Concreteness and Abstraction

Abstract words signify things that cannot be directly perceived: honor, for instance, is an abstract word, as are generosity or idea or democracy. Concrete words refer to perceptible things: a rose, a clap of thunder, the odor of violets.

No hard-and-fast distinction exists between abstract and concrete. Often it is a matter of degree. Depending on its context the same term may now be used abstractly, now concretely, like rose in these sentences:

CONCRETE On the hall table a single yellow tea rose stood in a blue vase. LESS CONCRETE Roses were growing in the garden. ABSTRACT The rose family includes many varieties.

The closer a word comes to naming a single, unique object the more concrete it is. When diction moves from the specific and perceptible to the general and imperceptible, it becomes abstract.

Do not suppose that abstract diction is necessarily a fault.

If you deal with ideas, abstraction is inevitable. The following sentence is clear and concise, and almost all of its important words are abstract, yet they are essential to its clarity:

All too often the debate about the place, purpose, and usefulness of films as a means of instruction is clouded by confusion, defen-siveness, and ignorance. Sol Worth

Even when dealing with ideas, however, wise writers do not stay too long on high levels of abstraction, especially if aiming at readers who do not share their expertise. They know that many readers find it hard to enjoy or understand words remote from the eyes and ears. Occasionally; they make us "see" and "hear" ideas by using images in the form of examples, analogies, similes, or metaphors. In the following case the abstract the meeting of extremes is dull—is given concrete, visual reality in the image,1 "a very flat country":

It is often said truly, though perhaps not understood rightly, that extremes meet. But the strange thing is that extremes meet, not so much in being extraordinary, as in being dull. The country where the East and West are one, is a very flat country. c. K. Chesterton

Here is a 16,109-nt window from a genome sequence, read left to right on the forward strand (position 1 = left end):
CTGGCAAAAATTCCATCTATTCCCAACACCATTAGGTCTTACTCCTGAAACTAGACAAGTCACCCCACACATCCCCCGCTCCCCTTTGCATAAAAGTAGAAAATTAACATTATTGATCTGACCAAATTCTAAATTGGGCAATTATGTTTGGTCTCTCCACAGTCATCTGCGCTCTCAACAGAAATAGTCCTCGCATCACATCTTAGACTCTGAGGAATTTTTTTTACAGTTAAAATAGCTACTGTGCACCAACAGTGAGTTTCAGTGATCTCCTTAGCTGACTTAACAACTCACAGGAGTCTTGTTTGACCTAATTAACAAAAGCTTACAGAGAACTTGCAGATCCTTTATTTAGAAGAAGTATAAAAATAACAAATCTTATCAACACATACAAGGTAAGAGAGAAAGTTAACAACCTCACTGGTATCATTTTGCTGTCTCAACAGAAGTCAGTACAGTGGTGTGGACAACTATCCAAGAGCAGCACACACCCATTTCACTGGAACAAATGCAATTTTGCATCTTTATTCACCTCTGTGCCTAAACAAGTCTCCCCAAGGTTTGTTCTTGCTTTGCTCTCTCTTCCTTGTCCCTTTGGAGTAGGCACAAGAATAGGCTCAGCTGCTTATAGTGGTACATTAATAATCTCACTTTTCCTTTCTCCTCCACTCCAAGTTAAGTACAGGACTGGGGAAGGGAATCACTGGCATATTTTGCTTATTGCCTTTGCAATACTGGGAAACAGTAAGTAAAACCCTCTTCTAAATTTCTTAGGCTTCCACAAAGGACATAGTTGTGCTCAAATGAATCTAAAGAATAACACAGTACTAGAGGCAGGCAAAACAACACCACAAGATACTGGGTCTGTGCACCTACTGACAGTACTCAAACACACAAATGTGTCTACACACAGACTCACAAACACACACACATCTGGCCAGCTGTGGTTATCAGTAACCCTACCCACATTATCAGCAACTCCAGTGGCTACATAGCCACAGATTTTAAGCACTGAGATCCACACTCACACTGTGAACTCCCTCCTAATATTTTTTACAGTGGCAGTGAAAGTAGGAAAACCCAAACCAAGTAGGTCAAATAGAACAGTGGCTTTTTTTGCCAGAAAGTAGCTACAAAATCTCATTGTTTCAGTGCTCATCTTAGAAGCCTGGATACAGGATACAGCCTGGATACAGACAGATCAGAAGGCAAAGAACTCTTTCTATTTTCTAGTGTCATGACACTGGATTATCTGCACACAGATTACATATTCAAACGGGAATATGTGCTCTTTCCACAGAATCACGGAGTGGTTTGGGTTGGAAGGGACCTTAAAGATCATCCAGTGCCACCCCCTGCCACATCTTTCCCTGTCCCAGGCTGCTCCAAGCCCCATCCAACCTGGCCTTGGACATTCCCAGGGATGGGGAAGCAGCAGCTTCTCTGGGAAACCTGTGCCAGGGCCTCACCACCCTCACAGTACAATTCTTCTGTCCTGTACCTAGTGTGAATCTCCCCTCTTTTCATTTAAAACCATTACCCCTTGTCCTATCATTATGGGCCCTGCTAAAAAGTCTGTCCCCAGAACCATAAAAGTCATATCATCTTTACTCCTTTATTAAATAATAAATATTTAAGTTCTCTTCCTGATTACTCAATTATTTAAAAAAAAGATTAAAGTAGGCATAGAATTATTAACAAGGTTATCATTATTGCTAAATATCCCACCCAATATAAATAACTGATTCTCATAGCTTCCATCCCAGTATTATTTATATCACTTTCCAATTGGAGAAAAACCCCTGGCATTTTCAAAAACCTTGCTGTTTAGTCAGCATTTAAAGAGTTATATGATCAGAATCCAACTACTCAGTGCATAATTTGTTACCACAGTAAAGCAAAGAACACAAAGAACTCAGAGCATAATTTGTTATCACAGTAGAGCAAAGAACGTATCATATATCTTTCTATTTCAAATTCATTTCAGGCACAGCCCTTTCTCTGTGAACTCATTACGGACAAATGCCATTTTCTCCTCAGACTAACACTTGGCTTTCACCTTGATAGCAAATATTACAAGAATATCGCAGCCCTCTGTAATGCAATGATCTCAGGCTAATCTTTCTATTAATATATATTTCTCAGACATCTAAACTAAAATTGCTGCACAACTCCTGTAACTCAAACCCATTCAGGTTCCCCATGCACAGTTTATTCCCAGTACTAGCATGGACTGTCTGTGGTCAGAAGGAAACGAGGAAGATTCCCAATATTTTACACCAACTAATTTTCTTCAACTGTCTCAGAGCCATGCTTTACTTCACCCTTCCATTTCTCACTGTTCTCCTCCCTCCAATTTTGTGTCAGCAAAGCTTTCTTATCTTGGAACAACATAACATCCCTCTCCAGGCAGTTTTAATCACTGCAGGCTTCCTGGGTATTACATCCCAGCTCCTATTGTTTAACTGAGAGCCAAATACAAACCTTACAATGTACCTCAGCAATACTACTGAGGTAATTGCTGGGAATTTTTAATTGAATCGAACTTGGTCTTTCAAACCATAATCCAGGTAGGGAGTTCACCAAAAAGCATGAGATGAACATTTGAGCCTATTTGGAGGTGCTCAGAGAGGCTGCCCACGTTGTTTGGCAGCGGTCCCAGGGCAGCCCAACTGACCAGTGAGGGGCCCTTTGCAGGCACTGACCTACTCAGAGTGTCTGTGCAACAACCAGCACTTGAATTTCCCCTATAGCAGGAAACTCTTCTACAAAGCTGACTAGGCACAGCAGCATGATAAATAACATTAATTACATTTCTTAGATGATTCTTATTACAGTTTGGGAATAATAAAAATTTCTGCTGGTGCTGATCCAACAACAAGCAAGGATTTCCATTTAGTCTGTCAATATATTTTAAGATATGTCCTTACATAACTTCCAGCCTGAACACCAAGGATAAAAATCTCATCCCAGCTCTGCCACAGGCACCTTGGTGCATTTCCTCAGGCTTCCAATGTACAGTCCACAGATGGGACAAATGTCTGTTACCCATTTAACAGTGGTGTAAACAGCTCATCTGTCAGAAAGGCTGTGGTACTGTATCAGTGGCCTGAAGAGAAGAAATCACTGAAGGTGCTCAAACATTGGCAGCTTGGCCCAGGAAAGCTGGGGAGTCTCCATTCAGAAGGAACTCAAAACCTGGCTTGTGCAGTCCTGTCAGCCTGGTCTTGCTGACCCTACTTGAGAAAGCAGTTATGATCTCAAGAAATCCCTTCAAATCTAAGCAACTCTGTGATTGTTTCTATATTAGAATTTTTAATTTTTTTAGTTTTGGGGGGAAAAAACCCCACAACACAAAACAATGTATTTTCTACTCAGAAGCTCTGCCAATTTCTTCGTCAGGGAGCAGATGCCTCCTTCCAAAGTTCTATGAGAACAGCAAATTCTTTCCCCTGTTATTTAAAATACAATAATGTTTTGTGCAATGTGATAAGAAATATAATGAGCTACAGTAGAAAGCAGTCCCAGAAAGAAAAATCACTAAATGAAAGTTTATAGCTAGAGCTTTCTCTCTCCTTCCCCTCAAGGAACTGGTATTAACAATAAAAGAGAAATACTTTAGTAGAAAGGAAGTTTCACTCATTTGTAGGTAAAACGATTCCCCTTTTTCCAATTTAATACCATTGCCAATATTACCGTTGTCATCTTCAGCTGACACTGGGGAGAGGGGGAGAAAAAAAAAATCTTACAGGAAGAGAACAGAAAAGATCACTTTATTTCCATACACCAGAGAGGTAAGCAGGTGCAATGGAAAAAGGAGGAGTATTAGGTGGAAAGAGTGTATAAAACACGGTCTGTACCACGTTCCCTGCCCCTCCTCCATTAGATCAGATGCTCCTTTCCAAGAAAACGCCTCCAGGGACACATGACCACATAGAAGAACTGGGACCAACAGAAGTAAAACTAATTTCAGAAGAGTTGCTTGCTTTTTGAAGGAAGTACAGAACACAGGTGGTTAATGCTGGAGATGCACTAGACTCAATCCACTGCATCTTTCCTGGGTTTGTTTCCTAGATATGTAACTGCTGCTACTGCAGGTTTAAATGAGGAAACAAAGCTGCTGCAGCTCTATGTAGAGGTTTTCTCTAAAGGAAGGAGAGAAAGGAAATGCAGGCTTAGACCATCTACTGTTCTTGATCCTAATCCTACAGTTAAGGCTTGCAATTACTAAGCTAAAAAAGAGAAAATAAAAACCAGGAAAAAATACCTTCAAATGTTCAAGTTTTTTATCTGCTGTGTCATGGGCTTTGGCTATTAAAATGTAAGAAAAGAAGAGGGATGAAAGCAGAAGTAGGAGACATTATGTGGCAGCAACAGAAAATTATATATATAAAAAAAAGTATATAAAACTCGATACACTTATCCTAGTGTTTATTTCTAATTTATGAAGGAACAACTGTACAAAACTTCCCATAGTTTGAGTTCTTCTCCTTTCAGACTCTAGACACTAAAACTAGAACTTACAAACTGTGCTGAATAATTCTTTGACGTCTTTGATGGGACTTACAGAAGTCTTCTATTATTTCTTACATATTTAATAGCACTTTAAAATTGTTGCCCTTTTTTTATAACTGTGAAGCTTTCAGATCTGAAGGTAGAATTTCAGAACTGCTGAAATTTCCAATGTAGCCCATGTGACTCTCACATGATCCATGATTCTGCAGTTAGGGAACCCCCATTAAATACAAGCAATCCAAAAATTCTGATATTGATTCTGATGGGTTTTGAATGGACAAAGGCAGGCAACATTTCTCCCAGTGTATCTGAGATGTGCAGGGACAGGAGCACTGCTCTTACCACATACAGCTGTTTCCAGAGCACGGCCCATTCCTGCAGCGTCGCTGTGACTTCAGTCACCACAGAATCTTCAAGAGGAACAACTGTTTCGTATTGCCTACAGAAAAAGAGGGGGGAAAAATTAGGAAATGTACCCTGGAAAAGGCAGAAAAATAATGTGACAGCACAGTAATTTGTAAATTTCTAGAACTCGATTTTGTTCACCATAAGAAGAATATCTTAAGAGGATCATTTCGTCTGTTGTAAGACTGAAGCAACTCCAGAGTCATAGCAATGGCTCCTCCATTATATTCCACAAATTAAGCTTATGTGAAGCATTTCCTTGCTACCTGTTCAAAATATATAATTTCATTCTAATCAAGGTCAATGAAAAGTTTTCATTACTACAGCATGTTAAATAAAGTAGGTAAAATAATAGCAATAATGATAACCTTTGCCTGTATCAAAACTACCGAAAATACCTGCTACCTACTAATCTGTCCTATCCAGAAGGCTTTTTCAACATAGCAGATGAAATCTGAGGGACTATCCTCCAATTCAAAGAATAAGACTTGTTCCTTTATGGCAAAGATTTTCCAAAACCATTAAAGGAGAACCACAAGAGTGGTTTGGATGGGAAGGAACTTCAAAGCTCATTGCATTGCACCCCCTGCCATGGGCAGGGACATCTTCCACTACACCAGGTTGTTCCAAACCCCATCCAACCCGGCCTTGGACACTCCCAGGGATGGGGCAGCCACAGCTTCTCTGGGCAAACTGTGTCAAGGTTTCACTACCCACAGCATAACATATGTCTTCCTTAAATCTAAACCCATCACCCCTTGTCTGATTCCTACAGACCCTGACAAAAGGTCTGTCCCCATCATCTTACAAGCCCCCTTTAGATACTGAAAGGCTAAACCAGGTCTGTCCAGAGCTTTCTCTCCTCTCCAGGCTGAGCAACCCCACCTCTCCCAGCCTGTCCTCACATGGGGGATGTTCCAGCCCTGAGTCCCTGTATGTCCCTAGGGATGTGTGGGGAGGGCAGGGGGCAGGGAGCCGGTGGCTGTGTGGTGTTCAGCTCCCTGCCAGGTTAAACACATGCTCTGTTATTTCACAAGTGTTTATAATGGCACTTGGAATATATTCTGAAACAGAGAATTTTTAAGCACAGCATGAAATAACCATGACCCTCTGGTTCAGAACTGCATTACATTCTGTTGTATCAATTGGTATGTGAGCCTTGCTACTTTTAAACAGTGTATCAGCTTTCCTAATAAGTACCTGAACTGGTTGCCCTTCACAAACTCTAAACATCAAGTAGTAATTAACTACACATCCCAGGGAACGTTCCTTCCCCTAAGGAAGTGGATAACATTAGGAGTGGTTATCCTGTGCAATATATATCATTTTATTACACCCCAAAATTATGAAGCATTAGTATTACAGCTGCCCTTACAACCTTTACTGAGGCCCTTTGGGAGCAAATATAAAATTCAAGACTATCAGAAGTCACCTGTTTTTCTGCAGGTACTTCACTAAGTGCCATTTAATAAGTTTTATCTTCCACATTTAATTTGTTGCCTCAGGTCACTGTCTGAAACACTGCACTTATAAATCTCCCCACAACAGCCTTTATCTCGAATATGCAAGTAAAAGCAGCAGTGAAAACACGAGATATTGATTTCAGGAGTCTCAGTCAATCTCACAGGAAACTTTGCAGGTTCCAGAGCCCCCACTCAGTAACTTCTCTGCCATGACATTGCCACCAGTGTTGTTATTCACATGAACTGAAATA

And in the following description of a Japanese train crew, notice how the abstract terms "trim" and "dapper" are made perceptible:

Everything about them is trim and dapper; the stylized flourishes of the white gloved guard, for instance, as he waves the flag for the train to start from Sano station, or the precise unfumbling way the conductor, in equally clean white gloves, clips one's ticket, arms slightly raised, ticket held at the correct angle and correct distance from the body, clipper engaged and operated in a sharp single movement. Ronald P. Dore

1. An image is a word that refers to something we can sense—that is, see, hear, touch, and so on. See pages 231 ff. for a fuller discussion.

If unrelieved abstraction can be a fault even when writing about abstract subjects, it is a far worse fault when writing about a subject that is not abstract at all. When you describe what you see and hear, touch and taste, use the most specific, concrete words you know:

TOO ABSTRACT The large coves are surrounded by various buildings.

MORE CONCRETE The large coves are surrounded by summer cottages, boat houses, and piers jutting into the water.

EVEN BETTER The large coves are surrounded by summer cot tages, trimly painted, with bright red and blue and green shutters; by boat houses, a few seeming about to slide into the lake, but most still used and well-maintained; and by piers jutting into the water, in good repair with sturdy railings, from which hang clean white life-rings.

Inexperienced writers often complain, "I haven't anything to write about." There's plenty to write about; all you have to do is look and listen.

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